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GUSTAVE Dore.)

[From "Contes Drolatiques.' "TIE LANDLORD OF THE THREE BARBELS."

(From "Contes Drolaliques." MONSEIGNEUR IUGON,

(Back to 19

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CARICATURE IS NOT FINE ART.

OBSERVATIONS ON CARICATURE.

insignificance ; and yet side by side with George Cruikshank, as a purely comic artist or caricaturist, Doré is beneath mediocrity.

Artists and art critics not unnaturally regard caricature with some Mr. HAVERTON'S disfavour. “ Art,” says Hamerton, “with a great social or political purpose, is seldom pure fine art ; artistic aims are usually lost sight of in the anxiety to hit the social or political mark, and though the caricaturist may have great natural facility for art, it has not a fair chance of cultivation.” Writing of Cruikshank's “etchings” (and I presume he refers to those which are marked with comic or satirical characteristics), he says: “They are full of keen satire and happy invention, and their moral purpose is always good; but all these qualities are compatible with a carelessness of art which is not to be tolerated in any one but a professional caricaturist.” * Now all this is true, and moreover it is fairly and generously stated; on the other hand, Mr. Hamerton will probably admit that no artist is likely to succeed in graphic satire, unless he be a man of marked artistic power and invention.

While treating incidentally of the etchings of artists who have distinguished themselves as graphic satirists or designers, with Etching itself as an art this work has no concern. For those who would be initiated into the mysteries of etching and dry point, negative and positive processes, soft grounds, mordants, or the like, the late Thomas Hood has left behind him a whimsical sketch of the process, which, imperfect as it is, will not only suffice for our purpose, but has the merit probably of being but little known :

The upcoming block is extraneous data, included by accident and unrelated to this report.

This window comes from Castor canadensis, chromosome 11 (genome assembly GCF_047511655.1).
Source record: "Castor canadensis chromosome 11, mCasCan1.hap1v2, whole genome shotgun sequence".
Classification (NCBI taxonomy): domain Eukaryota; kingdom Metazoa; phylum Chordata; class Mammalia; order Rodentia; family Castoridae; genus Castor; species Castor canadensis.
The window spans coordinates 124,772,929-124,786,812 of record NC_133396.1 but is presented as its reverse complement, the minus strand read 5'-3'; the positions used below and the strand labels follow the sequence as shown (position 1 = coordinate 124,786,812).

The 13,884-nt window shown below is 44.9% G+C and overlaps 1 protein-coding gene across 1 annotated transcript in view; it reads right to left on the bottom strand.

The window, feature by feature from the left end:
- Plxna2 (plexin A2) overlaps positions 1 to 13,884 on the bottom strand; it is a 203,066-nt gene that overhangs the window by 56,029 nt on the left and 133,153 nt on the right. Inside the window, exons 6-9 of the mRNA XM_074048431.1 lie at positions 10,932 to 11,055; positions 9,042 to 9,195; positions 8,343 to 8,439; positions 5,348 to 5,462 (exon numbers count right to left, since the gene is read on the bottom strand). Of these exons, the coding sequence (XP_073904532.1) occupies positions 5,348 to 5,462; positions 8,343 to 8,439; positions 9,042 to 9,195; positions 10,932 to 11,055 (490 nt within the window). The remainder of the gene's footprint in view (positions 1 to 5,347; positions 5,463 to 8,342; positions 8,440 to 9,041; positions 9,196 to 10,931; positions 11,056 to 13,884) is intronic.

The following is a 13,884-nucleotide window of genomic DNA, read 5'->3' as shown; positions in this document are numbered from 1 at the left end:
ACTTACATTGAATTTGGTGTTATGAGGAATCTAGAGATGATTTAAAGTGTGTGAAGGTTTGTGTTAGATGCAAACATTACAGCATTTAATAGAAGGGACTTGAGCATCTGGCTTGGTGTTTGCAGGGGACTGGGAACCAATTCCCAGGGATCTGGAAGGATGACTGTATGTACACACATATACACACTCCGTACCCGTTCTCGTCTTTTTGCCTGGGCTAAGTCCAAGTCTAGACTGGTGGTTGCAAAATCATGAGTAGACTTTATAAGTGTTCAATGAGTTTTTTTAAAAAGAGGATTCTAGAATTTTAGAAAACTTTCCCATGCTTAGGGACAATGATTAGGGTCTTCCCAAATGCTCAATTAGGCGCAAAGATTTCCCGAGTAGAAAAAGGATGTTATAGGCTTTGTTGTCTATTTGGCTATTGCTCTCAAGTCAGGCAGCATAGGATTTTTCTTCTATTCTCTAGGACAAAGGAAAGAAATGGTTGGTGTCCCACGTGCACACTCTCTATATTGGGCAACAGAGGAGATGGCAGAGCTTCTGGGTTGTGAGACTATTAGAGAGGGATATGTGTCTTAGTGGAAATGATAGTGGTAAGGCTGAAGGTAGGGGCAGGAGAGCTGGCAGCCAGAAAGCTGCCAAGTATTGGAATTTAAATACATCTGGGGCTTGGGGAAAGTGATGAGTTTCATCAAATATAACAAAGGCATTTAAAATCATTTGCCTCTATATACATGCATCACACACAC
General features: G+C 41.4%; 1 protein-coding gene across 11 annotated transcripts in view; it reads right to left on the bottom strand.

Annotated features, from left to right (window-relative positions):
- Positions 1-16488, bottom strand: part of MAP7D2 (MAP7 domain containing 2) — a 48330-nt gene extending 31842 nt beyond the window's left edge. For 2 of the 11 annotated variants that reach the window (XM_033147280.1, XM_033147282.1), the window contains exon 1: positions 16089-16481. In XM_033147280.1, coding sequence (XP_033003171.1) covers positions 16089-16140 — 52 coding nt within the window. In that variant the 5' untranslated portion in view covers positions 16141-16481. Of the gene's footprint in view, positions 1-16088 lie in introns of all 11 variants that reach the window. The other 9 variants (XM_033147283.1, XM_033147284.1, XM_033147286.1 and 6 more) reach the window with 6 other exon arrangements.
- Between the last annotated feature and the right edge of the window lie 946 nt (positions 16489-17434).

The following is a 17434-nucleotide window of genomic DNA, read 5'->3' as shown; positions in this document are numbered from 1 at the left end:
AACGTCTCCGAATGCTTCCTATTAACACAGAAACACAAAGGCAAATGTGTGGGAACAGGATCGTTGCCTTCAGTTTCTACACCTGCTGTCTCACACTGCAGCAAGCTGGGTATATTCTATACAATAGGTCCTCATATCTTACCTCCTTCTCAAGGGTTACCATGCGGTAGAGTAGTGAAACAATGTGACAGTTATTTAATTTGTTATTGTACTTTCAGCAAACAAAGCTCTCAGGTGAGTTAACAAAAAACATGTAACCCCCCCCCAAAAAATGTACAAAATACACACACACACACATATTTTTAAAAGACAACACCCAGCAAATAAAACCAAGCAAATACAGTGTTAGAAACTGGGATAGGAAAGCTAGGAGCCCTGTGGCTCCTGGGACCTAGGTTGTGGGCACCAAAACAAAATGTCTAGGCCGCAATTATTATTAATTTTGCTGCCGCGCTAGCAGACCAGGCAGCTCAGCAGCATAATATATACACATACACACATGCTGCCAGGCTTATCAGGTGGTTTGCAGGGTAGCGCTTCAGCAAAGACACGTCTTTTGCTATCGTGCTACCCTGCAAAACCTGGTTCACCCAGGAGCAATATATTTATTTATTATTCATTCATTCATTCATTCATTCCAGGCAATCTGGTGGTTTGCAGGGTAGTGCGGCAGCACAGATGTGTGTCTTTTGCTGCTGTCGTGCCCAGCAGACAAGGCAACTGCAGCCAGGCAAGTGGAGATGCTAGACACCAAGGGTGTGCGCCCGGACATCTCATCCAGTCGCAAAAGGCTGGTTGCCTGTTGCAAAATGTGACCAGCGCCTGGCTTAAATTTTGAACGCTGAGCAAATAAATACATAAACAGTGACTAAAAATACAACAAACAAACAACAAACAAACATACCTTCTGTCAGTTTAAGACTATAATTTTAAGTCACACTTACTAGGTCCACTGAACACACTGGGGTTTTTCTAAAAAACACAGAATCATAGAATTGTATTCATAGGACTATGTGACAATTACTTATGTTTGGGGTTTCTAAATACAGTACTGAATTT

“ Prepared by a hand that is skilful and nice,
The fine point glides along like a skate on the ice,

At the will of the gentle designer,
Who, impelling the needle, just presses so much,
That each line of her labour the copper may touch,

As if done by a penny-a-liner.

Certain objects however may come in your sketch,
Which, designed by a hand unaccustomed to etch,

With a luckless result may be branded;

• "Etching and Etchers,” by Philip Gilbert Hamerton, third edition, p. 246.

Wherefore add this particular rule to your code,
Let all vehicles take the wrong side of the road,

And man, woman, and child be left-handed.

Yet regard not the awkward appearance with doubt,
But remember how often mere blessings fall out,

That at first seemed no better than curses :
So, till things take a turn, live in hope, and depend
That whatever is wrong will come right in the end,

And console you for all your reverses.

But the acid has duly been lower'd and bites
Only just where the visible metal invites,

Like a nature inclined to meet troubles ;
And behold as each slender and glittering line
Effervesces, you trace the completed design

In an elegant bead-work of bubbles.

But before with the varnishing brush you procee:I,
Let the plate with cold water be thoroughly freed

From the other less innocent liquor ;
After which, on whatever you want to protect,
Put a coat that will act to that very effect,

Like the black one which hangs on the vicar.

Then the varnish well dried-urge the biting again,
But how long, at its meal, the eau forte may remain,

Time and practice alone can determine :
But of course not so long that the mountain, and mill,
The rude bridge, and the figures-whatever you will

Are as black as the spots on your ermine.

It is true, none the less, that a dark looking scrap,
With a sort of Blackheath and Black Forest, mayhap,

Is considered as rather Rembrandty;
And that very black cattle and very black sheep,
A black dog, and a shepherd as black as a sweep,

Are the pets of some great dilettante.

But before your own picture arrives at that pitch,
While the lights are still light, and the shadows, though rich,

More transparent than ebony shutters,
Never minding what Black-Arted critics may say,
Stop the biting, and pour the green blind away,

As you please, into bottles or gutters.

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